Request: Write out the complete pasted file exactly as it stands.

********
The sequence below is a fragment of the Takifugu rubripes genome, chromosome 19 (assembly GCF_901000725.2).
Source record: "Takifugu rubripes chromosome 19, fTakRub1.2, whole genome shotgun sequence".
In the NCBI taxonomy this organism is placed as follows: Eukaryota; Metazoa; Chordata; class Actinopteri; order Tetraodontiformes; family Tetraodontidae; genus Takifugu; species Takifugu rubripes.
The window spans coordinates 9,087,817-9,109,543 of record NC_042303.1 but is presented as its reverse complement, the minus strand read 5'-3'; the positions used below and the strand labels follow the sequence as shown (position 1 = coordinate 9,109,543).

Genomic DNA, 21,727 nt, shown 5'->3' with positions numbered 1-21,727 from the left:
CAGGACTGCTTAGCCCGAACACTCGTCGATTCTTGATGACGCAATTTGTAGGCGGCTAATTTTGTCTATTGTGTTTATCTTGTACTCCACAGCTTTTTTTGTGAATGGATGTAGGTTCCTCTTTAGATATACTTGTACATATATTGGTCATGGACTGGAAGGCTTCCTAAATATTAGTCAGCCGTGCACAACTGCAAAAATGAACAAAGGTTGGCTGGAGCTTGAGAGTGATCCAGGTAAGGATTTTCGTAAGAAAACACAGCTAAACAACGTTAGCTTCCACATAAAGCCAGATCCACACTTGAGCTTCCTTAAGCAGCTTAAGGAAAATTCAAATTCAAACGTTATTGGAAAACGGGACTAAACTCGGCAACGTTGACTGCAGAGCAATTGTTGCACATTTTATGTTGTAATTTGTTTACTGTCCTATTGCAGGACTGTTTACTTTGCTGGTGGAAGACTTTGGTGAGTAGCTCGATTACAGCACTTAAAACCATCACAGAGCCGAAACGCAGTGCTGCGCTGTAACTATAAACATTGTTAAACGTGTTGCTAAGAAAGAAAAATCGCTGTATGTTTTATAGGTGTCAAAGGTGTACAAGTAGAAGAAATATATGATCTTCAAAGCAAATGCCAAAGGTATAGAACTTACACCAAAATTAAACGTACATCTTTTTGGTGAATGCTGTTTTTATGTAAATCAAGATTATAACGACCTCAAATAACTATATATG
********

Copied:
The sequence below is a fragment of the Takifugu rubripes genome, chromosome 19 (assembly GCF_901000725.2).
Source record: "Takifugu rubripes chromosome 19, fTakRub1.2, whole genome shotgun sequence".
In the NCBI taxonomy this organism is placed as follows: Eukaryota; Metazoa; Chordata; class Actinopteri; order Tetraodontiformes; family Tetraodontidae; genus Takifugu; species Takifugu rubripes.
The window spans coordinates 9,087,817-9,109,543 of record NC_042303.1 but is presented as its reverse complement, the minus strand read 5'-3'; the positions used below and the strand labels follow the sequence as shown (position 1 = coordinate 9,109,543).

Genomic DNA, 21,727 nt, shown 5'->3' with positions numbered 1-21,727 from the left:
CAGGACTGCTTAGCCCGAACACTCGTCGATTCTTGATGACGCAATTTGTAGGCGGCTAATTTTGTCTATTGTGTTTATCTTGTACTCCACAGCTTTTTTTGTGAATGGATGTAGGTTCCTCTTTAGATATACTTGTACATATATTGGTCATGGACTGGAAGGCTTCCTAAATATTAGTCAGCCGTGCACAACTGCAAAAATGAACAAAGGTTGGCTGGAGCTTGAGAGTGATCCAGGTAAGGATTTTCGTAAGAAAACACAGCTAAACAACGTTAGCTTCCACATAAAGCCAGATCCACACTTGAGCTTCCTTAAGCAGCTTAAGGAAAATTCAAATTCAAACGTTATTGGAAAACGGGACTAAACTCGGCAACGTTGACTGCAGAGCAATTGTTGCACATTTTATGTTGTAATTTGTTTACTGTCCTATTGCAGGACTGTTTACTTTGCTGGTGGAAGACTTTGGTGAGTAGCTCGATTACAGCACTTAAAACCATCACAGAGCCGAAACGCAGTGCTGCGCTGTAACTATAAACATTGTTAAACGTGTTGCTAAGAAAGAAAAATCGCTGTATGTTTTATAGGTGTCAAAGGTGTACAAGTAGAAGAAATATATGATCTTCAAAGCAAATGCCAAAGGTATAGAACTTACACCAAAATTAAACGTACATCTTTTTGGTGAATGCTGTTTTTATGTAAATCAAGATTATAACGACCTCAAATAACTATATATG